Man Vs. Machine On The Factory Floor

With productivity, efficiency and safety at a premium, OEMs and their professional partners have looked to robots to reduce errors and increase cycle times. In an eye-opening reversal, however, we have recently begun to see the scales of man versus machine tilt back in the other direction.

Poet Alexander Pope’s observation that “to err is human” has been firmly entrenched in conventional wisdom for centuries. For all of their considerable attributes, people are, after all, only human — and humans make mistakes. That human fallibility is one of the biggest reasons why the clear trend in automotive manufacturing over the last 20-30 years has been one of automation, with increasingly sophisticated robots making growing numbers of human workers obsolete. With productivity, efficiency and safety at a premium, OEMs and their professional partners have looked to robots to reduce errors and increase cycle times. In an eye-opening reversal, however, we have recently begun to see the scales of man versus machine tilt back in the other direction, with humans actually replacing robots in many circumstances.

By far the most significant reason for this turnaround is the flexibility and adaptability that human workers bring to the table. With product variation on the rise, the value of those very human assets is once again ascendant. For all of its advantages, mechanized automation cannot yet provide the same level of individualization and procedural flexibility of a human — not without logistical complexities that would incur additional costs and potentially delay production times. And that customization and increasing product variation shows little sign of slowing down, as new technologies and high-end options create a dizzying array of potential options for demanding consumers.

While this trend has been developing for some time, its significance was highlighted recently with the publicity surrounding the Mercedes-Benz announcement about bringing human operators back to their factory floors, replacing some of the large robots on their manufacturing lines. The appealingly counterintuitive notion that Mercedes-Benz is “firing robots,” inspired a burst of media coverage. In light of the prevailing and seemingly inexorable global trend toward more automation rather than less (not only in automotive manufacturing, but across a range of industries), the fact that there might be new opportunities for manufacturing professionals and a renewed appreciation for the value of human contributions seems to have captured the imagination of those both inside and outside of the industry.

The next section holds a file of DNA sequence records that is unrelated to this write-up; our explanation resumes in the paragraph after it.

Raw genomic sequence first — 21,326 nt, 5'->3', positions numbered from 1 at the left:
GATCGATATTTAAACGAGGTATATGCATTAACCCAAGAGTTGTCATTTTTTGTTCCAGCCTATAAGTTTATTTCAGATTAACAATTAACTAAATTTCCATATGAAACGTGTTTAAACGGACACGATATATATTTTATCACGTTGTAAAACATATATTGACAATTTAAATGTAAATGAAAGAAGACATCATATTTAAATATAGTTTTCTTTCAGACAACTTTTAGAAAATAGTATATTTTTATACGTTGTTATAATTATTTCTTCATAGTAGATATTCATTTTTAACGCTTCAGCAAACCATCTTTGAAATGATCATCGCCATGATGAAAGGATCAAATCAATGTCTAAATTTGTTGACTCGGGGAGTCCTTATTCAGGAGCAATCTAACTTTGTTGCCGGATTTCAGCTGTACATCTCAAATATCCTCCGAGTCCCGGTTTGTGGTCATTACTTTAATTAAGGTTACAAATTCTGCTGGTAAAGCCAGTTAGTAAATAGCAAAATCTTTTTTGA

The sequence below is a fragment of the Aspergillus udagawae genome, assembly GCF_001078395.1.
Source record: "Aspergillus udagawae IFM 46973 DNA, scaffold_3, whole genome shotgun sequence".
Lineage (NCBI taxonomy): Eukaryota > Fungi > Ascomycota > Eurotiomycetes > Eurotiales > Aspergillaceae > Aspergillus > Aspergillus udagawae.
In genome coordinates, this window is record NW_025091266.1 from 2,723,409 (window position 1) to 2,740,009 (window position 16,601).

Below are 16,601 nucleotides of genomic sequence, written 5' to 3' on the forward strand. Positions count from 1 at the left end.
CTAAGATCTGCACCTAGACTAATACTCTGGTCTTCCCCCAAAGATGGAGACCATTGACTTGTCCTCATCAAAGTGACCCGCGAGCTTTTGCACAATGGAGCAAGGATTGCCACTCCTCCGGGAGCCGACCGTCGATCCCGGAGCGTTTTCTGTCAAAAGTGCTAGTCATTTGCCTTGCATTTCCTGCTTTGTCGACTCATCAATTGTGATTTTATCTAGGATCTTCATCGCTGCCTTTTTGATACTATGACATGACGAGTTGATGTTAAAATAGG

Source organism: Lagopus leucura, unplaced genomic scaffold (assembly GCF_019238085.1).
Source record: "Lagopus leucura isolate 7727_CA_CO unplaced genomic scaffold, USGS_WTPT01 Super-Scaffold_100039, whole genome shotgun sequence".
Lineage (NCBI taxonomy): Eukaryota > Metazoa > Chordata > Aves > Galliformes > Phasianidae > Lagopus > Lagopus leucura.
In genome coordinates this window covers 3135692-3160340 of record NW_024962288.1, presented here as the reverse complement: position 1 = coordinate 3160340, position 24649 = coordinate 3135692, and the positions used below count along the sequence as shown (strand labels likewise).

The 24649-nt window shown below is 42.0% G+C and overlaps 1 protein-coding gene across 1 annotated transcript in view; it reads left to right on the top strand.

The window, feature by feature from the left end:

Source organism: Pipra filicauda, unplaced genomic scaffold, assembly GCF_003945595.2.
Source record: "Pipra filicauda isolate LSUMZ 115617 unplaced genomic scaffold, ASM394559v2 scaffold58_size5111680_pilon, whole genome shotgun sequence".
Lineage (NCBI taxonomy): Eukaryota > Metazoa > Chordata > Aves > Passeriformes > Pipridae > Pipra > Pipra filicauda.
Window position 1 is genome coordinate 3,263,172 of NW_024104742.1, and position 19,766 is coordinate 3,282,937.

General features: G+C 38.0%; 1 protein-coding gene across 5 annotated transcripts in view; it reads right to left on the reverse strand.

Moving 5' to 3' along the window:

Automotive manufacturing professionals who want to capitalize on this trend, should keep the following priorities and perspectives in mind:

Free Your Mind

While robots still have their place, more companies are relying on humans to get the job done and using a wide range of new and emerging tools and technologies, like augmented reality, to strike a balance between talent and technology in automotive manufacturing. The idea that automation is inherently superior is a tough one to shake. It is not just the automotive industry, but society as a whole, that has long viewed increased technical sophistication as evolutionary advancement: progress toward a better, more efficient future. In that context, choosing analog over digital (or people over robots) is sometimes seen as a kind of affectation. But, as some OEMs have been discovering, bringing people back to factory floors and assembly lines is not nostalgia, it’s a supremely practical decision, rooted in the inherent and inescapable value of the intelligence and flexibility that human workers possess. Markus Schaefer, head of production at Mercedes-Benz, explained the company’s decision in The Guardian with the observation that “Robots can’t deal with the degree of individualization and the many variants that we have today. We’re saving money and safeguarding our future by employing more people.”